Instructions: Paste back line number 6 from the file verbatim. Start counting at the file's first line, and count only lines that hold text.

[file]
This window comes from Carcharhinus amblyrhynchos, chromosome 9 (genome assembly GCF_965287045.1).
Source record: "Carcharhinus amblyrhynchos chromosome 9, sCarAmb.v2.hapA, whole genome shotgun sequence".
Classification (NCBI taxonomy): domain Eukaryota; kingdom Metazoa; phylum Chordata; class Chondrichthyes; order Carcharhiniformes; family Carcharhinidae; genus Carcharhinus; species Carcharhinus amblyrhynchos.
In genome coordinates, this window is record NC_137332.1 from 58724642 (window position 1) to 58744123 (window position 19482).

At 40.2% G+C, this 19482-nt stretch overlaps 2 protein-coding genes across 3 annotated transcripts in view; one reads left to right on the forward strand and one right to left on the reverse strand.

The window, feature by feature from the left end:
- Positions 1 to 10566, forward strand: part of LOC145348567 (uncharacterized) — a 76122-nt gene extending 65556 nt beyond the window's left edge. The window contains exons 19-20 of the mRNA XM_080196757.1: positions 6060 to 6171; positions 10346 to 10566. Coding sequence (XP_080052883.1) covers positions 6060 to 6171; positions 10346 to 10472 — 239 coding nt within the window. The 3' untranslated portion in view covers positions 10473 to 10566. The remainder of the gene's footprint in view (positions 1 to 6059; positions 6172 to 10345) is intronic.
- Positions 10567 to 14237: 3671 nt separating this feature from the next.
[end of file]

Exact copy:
The window, feature by feature from the left end: